“Mr. Jones, how is you today? How is the missus?”

“I’m wonderful and the family is too. How are you?

“Me knees is botherin’ me. It’s the weather.”

“Well, what brings you out on such a dreary, cold day?”

“Few errands to run, sir,” said Isa, trying to hide her shaking limbs from his sight.

“Take care, now. Remember rent is due tomorrow,” he said as he tipped his fedora and walked briskly past her.

She hobbled down the street, pulling her squeaky bundle buggy through the slush. Upon reaching Vaughan Road, she turned the corner and headed south against the wind. Labouriously, she hobbled from side to side and when she reached the intersection of Vaughan Road and Hocken Avenue, she tottered inside the shop.

“Good day, dear,” said a tall, middle-aged volunteer, wearing a green cashmere sweater, and charcoal, woollen slacks, accented by emerald studs. “We have some goodies for you today. Fresh oranges and apples. Some pears too. People have been very generous. We’re so thankful they’ve spared some of their hard-earned money to support the Food Bank.”

The woman set one of the cardboard boxes on the counter and opened it up. Isa peered inside and smiled, revealing her chipped left incisor. Her eyes widened when she saw several loaves of Wonder bread, Primo spaghetti, Heinz tomato sauce, Jiffy peanut butter, Captain Crunch cereal and the apples, oranges and pears.

“I ain’t had a pear for months,” said Isa as she took her left hand and covertly wiped a tear from her eye. “God bless you.”

Folks, I’m sure you will agree with me that this old woman has every right to live a decent life and not go to bed hungry. She worked hard during her formative years and was left destitute by her dying husband. A society has an obligation to help her when she is in need. Would you want your grandmother, mother or sister to suffer so in their old age?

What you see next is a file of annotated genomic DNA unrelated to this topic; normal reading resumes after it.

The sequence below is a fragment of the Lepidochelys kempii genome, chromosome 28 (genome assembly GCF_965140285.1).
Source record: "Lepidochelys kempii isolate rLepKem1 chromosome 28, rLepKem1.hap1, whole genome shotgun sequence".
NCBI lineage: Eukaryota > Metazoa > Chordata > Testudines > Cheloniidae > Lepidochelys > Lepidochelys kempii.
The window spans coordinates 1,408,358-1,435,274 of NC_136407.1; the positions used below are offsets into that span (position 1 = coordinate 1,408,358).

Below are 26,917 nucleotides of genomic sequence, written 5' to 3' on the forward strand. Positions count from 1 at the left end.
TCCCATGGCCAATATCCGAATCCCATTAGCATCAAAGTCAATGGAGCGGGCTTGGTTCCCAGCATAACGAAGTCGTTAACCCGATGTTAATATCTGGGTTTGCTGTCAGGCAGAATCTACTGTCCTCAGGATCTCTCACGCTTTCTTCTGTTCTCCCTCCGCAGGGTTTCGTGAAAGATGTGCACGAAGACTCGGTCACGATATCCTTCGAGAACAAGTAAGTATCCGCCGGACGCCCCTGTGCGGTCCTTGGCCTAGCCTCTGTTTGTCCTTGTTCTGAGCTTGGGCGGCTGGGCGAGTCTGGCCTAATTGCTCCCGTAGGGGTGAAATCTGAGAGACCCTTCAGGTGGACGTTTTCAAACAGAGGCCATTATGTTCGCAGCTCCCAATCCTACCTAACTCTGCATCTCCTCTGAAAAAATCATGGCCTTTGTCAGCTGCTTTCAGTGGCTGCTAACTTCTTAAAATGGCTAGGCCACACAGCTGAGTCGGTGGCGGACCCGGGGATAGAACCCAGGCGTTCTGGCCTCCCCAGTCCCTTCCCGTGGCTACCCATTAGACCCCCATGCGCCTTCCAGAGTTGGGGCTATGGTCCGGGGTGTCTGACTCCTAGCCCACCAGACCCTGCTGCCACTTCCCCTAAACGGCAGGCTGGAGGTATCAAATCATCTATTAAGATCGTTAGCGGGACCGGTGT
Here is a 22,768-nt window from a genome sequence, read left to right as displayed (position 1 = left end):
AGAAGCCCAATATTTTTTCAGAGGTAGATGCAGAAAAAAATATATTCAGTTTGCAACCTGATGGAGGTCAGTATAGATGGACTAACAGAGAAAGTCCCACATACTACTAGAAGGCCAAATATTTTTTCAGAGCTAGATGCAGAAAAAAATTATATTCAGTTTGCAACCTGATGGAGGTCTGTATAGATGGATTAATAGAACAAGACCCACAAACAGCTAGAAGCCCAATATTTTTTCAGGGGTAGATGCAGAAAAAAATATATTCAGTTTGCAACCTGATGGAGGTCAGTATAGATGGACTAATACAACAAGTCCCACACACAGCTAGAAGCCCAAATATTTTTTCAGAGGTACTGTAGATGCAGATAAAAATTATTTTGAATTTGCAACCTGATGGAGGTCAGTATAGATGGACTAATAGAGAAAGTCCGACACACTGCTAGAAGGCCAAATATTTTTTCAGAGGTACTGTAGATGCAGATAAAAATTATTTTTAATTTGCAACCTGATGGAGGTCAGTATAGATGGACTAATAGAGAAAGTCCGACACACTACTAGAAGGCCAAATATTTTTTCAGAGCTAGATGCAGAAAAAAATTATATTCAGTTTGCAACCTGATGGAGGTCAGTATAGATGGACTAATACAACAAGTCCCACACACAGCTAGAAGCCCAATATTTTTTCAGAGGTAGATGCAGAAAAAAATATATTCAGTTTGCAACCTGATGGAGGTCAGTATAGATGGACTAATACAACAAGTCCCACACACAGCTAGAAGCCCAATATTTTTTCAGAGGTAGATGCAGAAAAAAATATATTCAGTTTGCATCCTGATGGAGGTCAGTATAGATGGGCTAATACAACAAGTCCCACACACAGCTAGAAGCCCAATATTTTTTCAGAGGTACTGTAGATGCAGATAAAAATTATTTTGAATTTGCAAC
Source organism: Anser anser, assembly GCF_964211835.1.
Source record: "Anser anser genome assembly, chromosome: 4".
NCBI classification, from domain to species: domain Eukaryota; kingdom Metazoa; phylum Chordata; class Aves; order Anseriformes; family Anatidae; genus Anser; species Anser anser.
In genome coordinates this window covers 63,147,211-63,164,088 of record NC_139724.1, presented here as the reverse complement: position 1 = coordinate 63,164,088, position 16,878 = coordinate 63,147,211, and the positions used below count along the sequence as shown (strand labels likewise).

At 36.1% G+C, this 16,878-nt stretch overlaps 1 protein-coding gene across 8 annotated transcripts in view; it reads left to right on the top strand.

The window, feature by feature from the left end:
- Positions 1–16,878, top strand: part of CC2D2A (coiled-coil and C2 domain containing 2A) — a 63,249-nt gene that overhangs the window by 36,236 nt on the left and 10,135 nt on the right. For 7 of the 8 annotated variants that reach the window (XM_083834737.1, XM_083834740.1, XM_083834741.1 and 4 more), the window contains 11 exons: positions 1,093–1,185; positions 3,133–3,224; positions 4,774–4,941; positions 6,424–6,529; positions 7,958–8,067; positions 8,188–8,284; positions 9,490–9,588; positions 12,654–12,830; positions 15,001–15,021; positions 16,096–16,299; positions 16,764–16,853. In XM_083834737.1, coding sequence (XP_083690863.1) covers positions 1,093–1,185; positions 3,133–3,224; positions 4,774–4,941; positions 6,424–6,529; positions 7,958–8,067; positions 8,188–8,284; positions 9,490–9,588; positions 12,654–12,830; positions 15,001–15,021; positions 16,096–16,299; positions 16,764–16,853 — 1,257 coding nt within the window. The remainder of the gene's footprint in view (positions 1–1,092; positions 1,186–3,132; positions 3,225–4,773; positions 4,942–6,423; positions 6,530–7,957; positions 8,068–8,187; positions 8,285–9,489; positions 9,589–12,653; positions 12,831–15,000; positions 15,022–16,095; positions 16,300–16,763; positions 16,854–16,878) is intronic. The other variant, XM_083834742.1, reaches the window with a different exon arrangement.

Isa wheeled her buggy out the door and shuffled up Vaughan Avenue towards St. Clair. She had one more stop before heading home. Growling sounds came from her stomach as she proceeded towards the illuminated sign.  When she reached her destination, she hesitated.

Seeing her standing outside the store, a stout, balding man walked to the glass door and opened it.

“Can I help you?” asked the salesman.

Isa stepped over the threshold and stopped to survey the packed store. She brushed her wire-rimmed glasses against her coat to clear the fog and replaced them back on her nose. She saw clocks and musical instruments vying for wall space; pearl necklaces, diamond earrings, sapphire bracelets and topaz broaches twinkling in their long glass cases; and cameras of all sorts huddling together in one corner of the store. An uneasy feeling crept up her spine. She wanted to run but stood there frozen.

“Do you have something to show me? I don’t have all day,” he snapped.

From her pocket, she carefully removed her father’s pocket watch.

She hesitated before she asked, “How much? It’s pure gold, and it works.”

The salesman laid a blue, velvet cloth on the glass top and placed the watch on it. He reached for a magnifying glass and inspected the filigree first. Upon unlatching it, the cover sprang open to reveal the words “All my love, Jean.” He clicked it shut.

“Sixty is all it’s worth. Take it or leave it.”

After a few minutes, Isa left the pawn shop that day to face the cold, blustery wind on her cheeks. Slowly, she hobbled up the street towards home, pulling the old bundle buggy behind her.

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Gaye Wignall is a first-year student in the Honours Bachelor of Creative Writing and Publishing program at Sheridan College. She has a previous Bachelor of Science degree from the University of Toronto.